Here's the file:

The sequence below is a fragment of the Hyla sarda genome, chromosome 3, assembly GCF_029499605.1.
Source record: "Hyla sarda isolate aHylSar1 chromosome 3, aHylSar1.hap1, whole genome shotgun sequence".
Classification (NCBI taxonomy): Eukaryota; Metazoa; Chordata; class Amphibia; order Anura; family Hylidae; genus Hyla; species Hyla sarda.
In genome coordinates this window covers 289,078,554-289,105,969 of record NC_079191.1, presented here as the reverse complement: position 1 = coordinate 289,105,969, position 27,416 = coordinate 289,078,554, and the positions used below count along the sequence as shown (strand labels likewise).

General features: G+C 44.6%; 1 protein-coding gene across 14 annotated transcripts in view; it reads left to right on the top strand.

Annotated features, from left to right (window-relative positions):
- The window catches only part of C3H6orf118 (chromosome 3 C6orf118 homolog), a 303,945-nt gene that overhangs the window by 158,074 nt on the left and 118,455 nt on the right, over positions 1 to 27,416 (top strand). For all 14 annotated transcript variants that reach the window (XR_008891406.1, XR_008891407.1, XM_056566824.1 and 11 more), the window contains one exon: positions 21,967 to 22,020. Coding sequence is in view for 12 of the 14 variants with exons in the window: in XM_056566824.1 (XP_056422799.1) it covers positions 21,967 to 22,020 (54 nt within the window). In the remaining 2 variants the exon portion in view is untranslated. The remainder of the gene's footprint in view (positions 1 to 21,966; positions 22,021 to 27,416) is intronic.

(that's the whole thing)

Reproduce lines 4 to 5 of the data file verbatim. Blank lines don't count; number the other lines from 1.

In genome coordinates this window covers 289,078,554-289,105,969 of record NC_079191.1, presented here as the reverse complement: position 1 = coordinate 289,105,969, position 27,416 = coordinate 289,078,554, and the positions used below count along the sequence as shown (strand labels likewise).

General features: G+C 44.6%; 1 protein-coding gene across 14 annotated transcripts in view; it reads left to right on the top strand.